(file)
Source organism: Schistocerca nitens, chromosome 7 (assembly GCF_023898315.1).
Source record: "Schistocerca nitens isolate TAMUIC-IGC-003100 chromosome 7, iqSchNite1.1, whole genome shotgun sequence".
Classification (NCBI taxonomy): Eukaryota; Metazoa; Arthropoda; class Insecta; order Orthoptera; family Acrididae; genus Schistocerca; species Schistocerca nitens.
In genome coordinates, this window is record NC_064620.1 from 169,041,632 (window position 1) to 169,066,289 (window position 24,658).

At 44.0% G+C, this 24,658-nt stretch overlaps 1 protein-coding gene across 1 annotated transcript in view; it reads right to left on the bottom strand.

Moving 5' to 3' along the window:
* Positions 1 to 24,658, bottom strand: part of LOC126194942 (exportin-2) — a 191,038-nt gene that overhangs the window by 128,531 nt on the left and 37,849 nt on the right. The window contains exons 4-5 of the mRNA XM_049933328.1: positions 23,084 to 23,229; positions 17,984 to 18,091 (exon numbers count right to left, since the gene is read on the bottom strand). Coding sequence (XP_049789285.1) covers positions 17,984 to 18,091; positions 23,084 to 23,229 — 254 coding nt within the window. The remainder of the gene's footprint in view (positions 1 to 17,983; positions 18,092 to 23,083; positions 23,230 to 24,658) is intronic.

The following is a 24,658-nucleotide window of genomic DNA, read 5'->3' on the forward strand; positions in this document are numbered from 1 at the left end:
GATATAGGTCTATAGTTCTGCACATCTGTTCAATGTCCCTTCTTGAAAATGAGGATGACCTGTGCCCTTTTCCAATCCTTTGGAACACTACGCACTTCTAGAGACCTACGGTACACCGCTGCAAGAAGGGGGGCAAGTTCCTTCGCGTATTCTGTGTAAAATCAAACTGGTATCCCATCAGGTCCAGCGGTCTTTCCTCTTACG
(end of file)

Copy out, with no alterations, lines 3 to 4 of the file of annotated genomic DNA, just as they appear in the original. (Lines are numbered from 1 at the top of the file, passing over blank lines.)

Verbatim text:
Classification (NCBI taxonomy): Eukaryota; Metazoa; Arthropoda; class Insecta; order Orthoptera; family Acrididae; genus Schistocerca; species Schistocerca nitens.
In genome coordinates, this window is record NC_064620.1 from 169,041,632 (window position 1) to 169,066,289 (window position 24,658).